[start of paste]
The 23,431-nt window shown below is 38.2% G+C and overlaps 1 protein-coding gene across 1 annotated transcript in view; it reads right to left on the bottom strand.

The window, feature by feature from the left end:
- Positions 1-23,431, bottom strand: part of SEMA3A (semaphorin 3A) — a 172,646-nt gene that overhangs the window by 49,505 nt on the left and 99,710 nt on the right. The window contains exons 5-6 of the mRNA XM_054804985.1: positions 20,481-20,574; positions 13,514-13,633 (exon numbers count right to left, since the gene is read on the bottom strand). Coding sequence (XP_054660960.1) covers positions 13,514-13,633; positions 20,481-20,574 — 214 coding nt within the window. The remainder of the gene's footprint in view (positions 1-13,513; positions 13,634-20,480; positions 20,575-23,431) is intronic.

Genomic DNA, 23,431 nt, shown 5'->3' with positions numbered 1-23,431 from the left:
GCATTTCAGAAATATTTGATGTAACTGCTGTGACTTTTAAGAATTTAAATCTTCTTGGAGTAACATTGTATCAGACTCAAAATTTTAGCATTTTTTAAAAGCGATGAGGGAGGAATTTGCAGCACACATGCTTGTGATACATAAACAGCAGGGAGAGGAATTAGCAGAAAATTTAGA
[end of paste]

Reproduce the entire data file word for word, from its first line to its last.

The 23,431-nt window shown below is 38.2% G+C and overlaps 1 protein-coding gene across 1 annotated transcript in view; it reads right to left on the bottom strand.

The window, feature by feature from the left end:
- Positions 1-23,431, bottom strand: part of SEMA3A (semaphorin 3A) — a 172,646-nt gene that overhangs the window by 49,505 nt on the left and 99,710 nt on the right. The window contains exons 5-6 of the mRNA XM_054804985.1: positions 20,481-20,574; positions 13,514-13,633 (exon numbers count right to left, since the gene is read on the bottom strand). Coding sequence (XP_054660960.1) covers positions 13,514-13,633; positions 20,481-20,574 — 214 coding nt within the window. The remainder of the gene's footprint in view (positions 1-13,513; positions 13,634-20,480; positions 20,575-23,431) is intronic.

Genomic DNA, 23,431 nt, shown 5'->3' with positions numbered 1-23,431 from the left:
GCATTTCAGAAATATTTGATGTAACTGCTGTGACTTTTAAGAATTTAAATCTTCTTGGAGTAACATTGTATCAGACTCAAAATTTTAGCATTTTTTAAAAGCGATGAGGGAGGAATTTGCAGCACACATGCTTGTGATACATAAACAGCAGGGAGAGGAATTAGCAGAAAATTTAGA